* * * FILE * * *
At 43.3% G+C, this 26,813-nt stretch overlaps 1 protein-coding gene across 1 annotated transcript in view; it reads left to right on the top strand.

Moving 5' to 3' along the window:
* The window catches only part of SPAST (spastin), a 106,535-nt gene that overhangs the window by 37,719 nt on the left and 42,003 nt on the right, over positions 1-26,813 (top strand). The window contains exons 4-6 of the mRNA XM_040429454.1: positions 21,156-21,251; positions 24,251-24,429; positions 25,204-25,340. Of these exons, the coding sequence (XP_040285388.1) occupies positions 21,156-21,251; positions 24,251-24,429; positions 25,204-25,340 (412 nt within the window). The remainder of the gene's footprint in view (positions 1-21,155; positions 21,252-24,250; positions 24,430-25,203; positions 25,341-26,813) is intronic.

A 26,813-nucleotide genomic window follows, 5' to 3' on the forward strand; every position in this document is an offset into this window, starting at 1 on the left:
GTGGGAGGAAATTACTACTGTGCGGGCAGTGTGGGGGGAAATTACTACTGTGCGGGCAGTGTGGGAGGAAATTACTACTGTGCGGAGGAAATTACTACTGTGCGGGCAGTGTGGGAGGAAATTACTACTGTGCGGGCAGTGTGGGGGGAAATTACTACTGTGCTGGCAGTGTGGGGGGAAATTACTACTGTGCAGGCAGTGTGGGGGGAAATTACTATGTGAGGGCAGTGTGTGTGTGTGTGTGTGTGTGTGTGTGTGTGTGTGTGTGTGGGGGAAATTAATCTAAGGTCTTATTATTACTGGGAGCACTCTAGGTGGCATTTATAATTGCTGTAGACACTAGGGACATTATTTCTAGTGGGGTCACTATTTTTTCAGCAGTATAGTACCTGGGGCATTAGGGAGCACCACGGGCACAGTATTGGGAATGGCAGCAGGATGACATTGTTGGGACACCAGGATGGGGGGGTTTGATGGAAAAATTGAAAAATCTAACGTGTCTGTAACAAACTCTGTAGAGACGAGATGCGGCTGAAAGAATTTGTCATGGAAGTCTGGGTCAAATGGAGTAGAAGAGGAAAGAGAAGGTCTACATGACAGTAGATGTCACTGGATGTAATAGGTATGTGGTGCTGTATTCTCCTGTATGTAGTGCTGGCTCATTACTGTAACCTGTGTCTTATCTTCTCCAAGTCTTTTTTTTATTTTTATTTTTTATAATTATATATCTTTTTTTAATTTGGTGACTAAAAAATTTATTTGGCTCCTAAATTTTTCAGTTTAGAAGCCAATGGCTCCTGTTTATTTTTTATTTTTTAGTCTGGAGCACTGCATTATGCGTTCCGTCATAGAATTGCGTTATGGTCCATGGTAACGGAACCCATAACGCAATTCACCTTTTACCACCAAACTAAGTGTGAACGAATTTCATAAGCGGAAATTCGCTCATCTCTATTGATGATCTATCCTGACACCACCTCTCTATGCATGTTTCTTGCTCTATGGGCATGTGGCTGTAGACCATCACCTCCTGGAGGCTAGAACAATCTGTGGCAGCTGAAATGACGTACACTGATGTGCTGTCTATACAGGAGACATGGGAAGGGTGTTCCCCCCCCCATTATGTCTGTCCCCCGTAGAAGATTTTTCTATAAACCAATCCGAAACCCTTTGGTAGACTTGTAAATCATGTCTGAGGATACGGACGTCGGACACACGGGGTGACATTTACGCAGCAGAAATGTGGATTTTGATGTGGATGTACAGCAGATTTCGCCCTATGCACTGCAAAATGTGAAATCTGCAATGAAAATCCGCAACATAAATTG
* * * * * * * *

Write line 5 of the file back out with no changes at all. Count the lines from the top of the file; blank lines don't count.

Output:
GTGGGAGGAAATTACTACTGTGCGGGCAGTGTGGGGGGAAATTACTACTGTGCGGGCAGTGTGGGAGGAAATTACTACTGTGCGGAGGAAATTACTACTGTGCGGGCAGTGTGGGAGGAAATTACTACTGTGCGGGCAGTGTGGGGGGAAATTACTACTGTGCTGGCAGTGTGGGGGGAAATTACTACTGTGCAGGCAGTGTGGGGGGAAATTACTATGTGAGGGCAGTGTGTGTGTGTGTGTGTGTGTGTGTGTGTGTGTGTGTGTGTGGGGGAAATTAATCTAAGGTCTTATTATTACTGGGAGCACTCTAGGTGGCATTTATAATTGCTGTAGACACTAGGGACATTATTTCTAGTGGGGTCACTATTTTTTCAGCAGTATAGTACCTGGGGCATTAGGGAGCACCACGGGCACAGTATTGGGAATGGCAGCAGGATGACATTGTTGGGACACCAGGATGGGGGGGTTTGATGGAAAAATTGAAAAATCTAACGTGTCTGTAACAAACTCTGTAGAGACGAGATGCGGCTGAAAGAATTTGTCATGGAAGTCTGGGTCAAATGGAGTAGAAGAGGAAAGAGAAGGTCTACATGACAGTAGATGTCACTGGATGTAATAGGTATGTGGTGCTGTATTCTCCTGTATGTAGTGCTGGCTCATTACTGTAACCTGTGTCTTATCTTCTCCAAGTCTTTTTTTTATTTTTATTTTTTATAATTATATATCTTTTTTTAATTTGGTGACTAAAAAATTTATTTGGCTCCTAAATTTTTCAGTTTAGAAGCCAATGGCTCCTGTTTATTTTTTATTTTTTAGTCTGGAGCACTGCATTATGCGTTCCGTCATAGAATTGCGTTATGGTCCATGGTAACGGAACCCATAACGCAATTCACCTTTTACCACCAAACTAAGTGTGAACGAATTTCATAAGCGGAAATTCGCTCATCTCTATTGATGATCTATCCTGACACCACCTCTCTATGCATGTTTCTTGCTCTATGGGCATGTGGCTGTAGACCATCACCTCCTGGAGGCTAGAACAATCTGTGGCAGCTGAAATGACGTACACTGATGTGCTGTCTATACAGGAGACATGGGAAGGGTGTTCCCCCCCCCATTATGTCTGTCCCCCGTAGAAGATTTTTCTATAAACCAATCCGAAACCCTTTGGTAGACTTGTAAATCATGTCTGAGGATACGGACGTCGGACACACGGGGTGACATTTACGCAGCAGAAATGTGGATTTTGATGTGGATGTACAGCAGATTTCGCCCTATGCACTGCAAAATGTGAAATCTGCAATGAAAATCCGCAACATAAATTG